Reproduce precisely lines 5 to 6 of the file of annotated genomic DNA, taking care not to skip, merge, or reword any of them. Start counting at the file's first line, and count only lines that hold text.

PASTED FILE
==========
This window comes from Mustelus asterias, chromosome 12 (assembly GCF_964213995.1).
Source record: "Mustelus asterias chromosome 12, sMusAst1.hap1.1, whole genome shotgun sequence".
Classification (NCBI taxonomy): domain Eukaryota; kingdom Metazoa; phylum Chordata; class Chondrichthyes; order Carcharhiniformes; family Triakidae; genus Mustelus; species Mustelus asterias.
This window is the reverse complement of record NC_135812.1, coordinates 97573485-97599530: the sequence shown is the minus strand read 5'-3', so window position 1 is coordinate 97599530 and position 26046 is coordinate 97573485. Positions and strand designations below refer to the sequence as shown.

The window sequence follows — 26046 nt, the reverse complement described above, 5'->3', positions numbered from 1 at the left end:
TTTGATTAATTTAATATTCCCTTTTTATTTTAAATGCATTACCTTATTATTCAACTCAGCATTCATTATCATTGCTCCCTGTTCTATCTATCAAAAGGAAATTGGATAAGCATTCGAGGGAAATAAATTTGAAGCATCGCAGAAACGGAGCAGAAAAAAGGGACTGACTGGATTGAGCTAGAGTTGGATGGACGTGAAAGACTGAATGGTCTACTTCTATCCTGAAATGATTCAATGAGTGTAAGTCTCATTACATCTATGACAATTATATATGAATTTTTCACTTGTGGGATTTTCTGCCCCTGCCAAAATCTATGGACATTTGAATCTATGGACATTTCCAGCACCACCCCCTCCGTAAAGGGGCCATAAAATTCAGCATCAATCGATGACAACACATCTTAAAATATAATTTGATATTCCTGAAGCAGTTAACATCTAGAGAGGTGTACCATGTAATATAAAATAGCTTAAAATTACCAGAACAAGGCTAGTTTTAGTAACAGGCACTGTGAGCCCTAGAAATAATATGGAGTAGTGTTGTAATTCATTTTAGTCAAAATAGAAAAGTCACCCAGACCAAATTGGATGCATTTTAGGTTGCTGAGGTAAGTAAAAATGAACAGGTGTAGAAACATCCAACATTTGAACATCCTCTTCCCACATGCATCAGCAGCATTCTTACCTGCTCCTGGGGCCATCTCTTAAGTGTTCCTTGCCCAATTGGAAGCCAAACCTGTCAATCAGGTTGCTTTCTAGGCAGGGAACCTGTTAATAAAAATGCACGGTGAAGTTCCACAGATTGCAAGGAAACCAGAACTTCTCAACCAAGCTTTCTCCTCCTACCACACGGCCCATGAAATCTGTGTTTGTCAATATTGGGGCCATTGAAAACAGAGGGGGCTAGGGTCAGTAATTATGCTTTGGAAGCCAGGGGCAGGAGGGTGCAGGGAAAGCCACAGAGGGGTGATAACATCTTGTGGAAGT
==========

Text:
The window sequence follows — 26046 nt, the reverse complement described above, 5'->3', positions numbered from 1 at the left end:
TTTGATTAATTTAATATTCCCTTTTTATTTTAAATGCATTACCTTATTATTCAACTCAGCATTCATTATCATTGCTCCCTGTTCTATCTATCAAAAGGAAATTGGATAAGCATTCGAGGGAAATAAATTTGAAGCATCGCAGAAACGGAGCAGAAAAAAGGGACTGACTGGATTGAGCTAGAGTTGGATGGACGTGAAAGACTGAATGGTCTACTTCTATCCTGAAATGATTCAATGAGTGTAAGTCTCATTACATCTATGACAATTATATATGAATTTTTCACTTGTGGGATTTTCTGCCCCTGCCAAAATCTATGGACATTTGAATCTATGGACATTTCCAGCACCACCCCCTCCGTAAAGGGGCCATAAAATTCAGCATCAATCGATGACAACACATCTTAAAATATAATTTGATATTCCTGAAGCAGTTAACATCTAGAGAGGTGTACCATGTAATATAAAATAGCTTAAAATTACCAGAACAAGGCTAGTTTTAGTAACAGGCACTGTGAGCCCTAGAAATAATATGGAGTAGTGTTGTAATTCATTTTAGTCAAAATAGAAAAGTCACCCAGACCAAATTGGATGCATTTTAGGTTGCTGAGGTAAGTAAAAATGAACAGGTGTAGAAACATCCAACATTTGAACATCCTCTTCCCACATGCATCAGCAGCATTCTTACCTGCTCCTGGGGCCATCTCTTAAGTGTTCCTTGCCCAATTGGAAGCCAAACCTGTCAATCAGGTTGCTTTCTAGGCAGGGAACCTGTTAATAAAAATGCACGGTGAAGTTCCACAGATTGCAAGGAAACCAGAACTTCTCAACCAAGCTTTCTCCTCCTACCACACGGCCCATGAAATCTGTGTTTGTCAATATTGGGGCCATTGAAAACAGAGGGGGCTAGGGTCAGTAATTATGCTTTGGAAGCCAGGGGCAGGAGGGTGCAGGGAAAGCCACAGAGGGGTGATAACATCTTGTGGAAGT